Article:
The Defences to Defamation – Justification (part 1)

I. Introduction

There are three main defences to defamation including justification, fair comment, and qualified privilege. We would discuss the three defences in two separate articles. The first article would address the legal principles relating to the defence of justification.

II. Defence of Justification

The defence of justification is a complete defence to a defamation claim. The rationale for this can be found in the Singapore Court of Appeal (“CA”) case of Goh Lay Khim and others v Isabel Redrup Agency Pte Ltd and another appeal [2017] 1 SLR 546 where the court stated at [89] that the plaintiff’s reputation has not been lowered beyond its proper level and is just brought down to it.

Firstly, the crux of justification rests in the truth of the defamatory statement, which needs to be proven by the defendant. At [134] of seminal case Review Publishing Co Ltd and another v Lee Hsien Loong and another appeal [2010] 1 SLR 52 (“Review Publishing”), the CA held:

“To succeed in a plea of justification, the defendant need only prove that the substance or gist of the offending words (as opposed to those parts of the offending words which do not add to the sting of the alleged defamation) is true.”

In the same court, the CA held at [135] that the defendant must plead clearly which meaning he seeks to justify. In this case, the defence failed once the judge found that the meaning pleaded by the respondents were not the meaning the appellants sought to justify.

Secondly, the standard of proof remans the balance of proof. Justification is not established by showing “tenuous circumstantial evidence and interferences” as stated by the Singapore High Court (“HC”) in Qingdao Bohai Construction Group Co, Ltd and others v Goh Teck Beng and another [2016] 4 SLR 977 (“Qingdao”) at [169]. Though an accusation of a serious matter will still require cogent evidence to establish as seen also in [169]:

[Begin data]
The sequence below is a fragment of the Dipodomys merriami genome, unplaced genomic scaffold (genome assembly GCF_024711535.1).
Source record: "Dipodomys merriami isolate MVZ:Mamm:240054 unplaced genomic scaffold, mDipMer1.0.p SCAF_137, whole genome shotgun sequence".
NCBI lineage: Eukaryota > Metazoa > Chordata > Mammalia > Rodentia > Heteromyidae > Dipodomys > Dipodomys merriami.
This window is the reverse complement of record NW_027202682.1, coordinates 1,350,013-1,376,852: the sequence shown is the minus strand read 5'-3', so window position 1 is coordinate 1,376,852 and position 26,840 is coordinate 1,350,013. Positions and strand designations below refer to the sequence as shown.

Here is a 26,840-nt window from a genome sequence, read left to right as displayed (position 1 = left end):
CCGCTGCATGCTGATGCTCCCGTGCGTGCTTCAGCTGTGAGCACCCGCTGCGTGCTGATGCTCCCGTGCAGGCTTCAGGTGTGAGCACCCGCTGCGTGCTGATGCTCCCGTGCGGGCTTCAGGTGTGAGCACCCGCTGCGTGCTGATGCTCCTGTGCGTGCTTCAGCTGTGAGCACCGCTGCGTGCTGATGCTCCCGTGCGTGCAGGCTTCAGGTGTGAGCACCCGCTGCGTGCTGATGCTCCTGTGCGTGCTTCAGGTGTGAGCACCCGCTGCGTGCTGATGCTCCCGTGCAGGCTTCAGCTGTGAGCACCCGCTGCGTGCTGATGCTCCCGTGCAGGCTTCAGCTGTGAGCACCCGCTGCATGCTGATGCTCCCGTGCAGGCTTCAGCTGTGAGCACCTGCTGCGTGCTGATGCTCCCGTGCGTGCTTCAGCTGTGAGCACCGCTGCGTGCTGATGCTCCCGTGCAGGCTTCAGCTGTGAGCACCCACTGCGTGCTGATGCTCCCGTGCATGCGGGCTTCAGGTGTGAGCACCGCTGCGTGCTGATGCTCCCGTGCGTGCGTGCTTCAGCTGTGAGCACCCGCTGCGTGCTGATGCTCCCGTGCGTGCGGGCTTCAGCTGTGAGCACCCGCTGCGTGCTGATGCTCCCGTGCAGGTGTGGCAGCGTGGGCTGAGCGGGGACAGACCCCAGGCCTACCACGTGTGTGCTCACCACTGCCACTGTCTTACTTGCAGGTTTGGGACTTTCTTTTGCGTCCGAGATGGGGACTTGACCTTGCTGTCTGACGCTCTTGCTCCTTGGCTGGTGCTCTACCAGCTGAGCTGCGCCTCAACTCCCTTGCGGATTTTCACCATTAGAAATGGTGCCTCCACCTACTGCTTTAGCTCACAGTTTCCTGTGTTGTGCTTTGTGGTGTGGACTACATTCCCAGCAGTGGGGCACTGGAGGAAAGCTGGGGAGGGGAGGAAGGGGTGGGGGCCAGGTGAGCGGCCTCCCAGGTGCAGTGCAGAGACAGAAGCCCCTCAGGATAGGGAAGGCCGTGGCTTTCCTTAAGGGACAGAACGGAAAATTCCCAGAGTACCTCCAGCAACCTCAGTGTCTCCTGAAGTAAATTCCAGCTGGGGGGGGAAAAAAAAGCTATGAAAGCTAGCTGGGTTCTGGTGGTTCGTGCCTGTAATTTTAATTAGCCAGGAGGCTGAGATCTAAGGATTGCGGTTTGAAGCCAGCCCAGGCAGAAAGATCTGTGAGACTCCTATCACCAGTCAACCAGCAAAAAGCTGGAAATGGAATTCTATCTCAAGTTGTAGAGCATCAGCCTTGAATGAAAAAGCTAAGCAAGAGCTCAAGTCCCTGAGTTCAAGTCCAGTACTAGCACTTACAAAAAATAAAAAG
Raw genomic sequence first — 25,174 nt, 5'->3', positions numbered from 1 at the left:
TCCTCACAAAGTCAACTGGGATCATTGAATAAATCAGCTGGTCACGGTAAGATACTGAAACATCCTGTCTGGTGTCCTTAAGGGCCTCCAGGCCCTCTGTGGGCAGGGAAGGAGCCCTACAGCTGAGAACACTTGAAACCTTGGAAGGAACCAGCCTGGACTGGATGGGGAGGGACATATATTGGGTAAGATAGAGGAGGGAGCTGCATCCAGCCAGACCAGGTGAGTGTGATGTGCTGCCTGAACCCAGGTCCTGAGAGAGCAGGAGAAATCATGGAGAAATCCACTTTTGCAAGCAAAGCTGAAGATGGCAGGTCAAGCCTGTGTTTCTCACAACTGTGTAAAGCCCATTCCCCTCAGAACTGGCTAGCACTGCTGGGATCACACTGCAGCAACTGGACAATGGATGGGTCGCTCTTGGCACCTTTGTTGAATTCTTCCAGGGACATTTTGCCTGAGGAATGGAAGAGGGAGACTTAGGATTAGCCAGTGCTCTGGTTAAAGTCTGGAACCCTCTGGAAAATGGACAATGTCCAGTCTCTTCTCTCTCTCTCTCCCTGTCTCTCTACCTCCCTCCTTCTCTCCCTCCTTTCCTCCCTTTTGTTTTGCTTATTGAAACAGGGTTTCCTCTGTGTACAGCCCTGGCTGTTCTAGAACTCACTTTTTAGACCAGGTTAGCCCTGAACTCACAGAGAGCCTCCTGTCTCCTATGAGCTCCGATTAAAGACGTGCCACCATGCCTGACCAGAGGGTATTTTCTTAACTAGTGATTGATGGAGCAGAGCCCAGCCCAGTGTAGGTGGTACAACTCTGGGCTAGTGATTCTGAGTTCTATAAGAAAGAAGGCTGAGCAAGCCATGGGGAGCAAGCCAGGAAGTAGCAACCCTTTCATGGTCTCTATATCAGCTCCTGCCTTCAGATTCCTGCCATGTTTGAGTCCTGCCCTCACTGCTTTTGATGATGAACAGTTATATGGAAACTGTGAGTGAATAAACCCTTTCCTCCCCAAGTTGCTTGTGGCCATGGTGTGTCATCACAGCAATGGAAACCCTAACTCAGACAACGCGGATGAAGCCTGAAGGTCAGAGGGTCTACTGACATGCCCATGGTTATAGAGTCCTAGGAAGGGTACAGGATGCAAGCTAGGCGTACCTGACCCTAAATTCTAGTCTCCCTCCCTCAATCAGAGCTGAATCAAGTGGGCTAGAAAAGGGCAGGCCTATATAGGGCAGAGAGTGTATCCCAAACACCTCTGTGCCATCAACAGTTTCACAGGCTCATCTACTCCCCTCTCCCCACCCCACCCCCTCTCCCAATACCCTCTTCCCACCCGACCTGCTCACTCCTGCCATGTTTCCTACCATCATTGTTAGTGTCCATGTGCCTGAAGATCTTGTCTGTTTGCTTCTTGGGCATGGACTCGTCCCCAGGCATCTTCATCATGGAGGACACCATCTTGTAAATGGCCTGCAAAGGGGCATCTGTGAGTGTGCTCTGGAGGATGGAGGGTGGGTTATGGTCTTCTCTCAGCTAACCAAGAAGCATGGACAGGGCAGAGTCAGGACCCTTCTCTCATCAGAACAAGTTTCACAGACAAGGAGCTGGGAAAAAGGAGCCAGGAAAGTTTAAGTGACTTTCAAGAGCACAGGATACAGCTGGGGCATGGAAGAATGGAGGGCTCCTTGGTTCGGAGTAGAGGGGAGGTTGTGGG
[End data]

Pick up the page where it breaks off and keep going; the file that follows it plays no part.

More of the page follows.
“The more serious the allegation, the less likely it is that the event occurred. Consequently, the stronger the evidence must be before the event’s occurrence can be established on a balance of probabilities.”

Additionally, justification will not succeed if a materially less serious meaning is proved to be true.

This article is prepared with the assistance of our intern, Ms. Tan Wei Lin.

For queries on defamation, you may contact our Head of the Defamation and Reputation Protection Practice, Mr. Wilbur Lim, at wilbur.lim@wmhlaw.com.sg or 6514 6351.

Disclaimer: The content of this article does not constitute legal advice and should not be relied on as such. Specific advice should be sought about your specific circumstances.

Filed under: Defamation
Wilbur Lim

Wilbur Lim

Wilbur’s wide practice includes commercial and construction litigation and arbitration. He also handles a range of criminal and matrimonial matters. Wilbur's clients consist of individuals and large corporations, including foreign listed company with annual turnover of approximately USD$1 billion.

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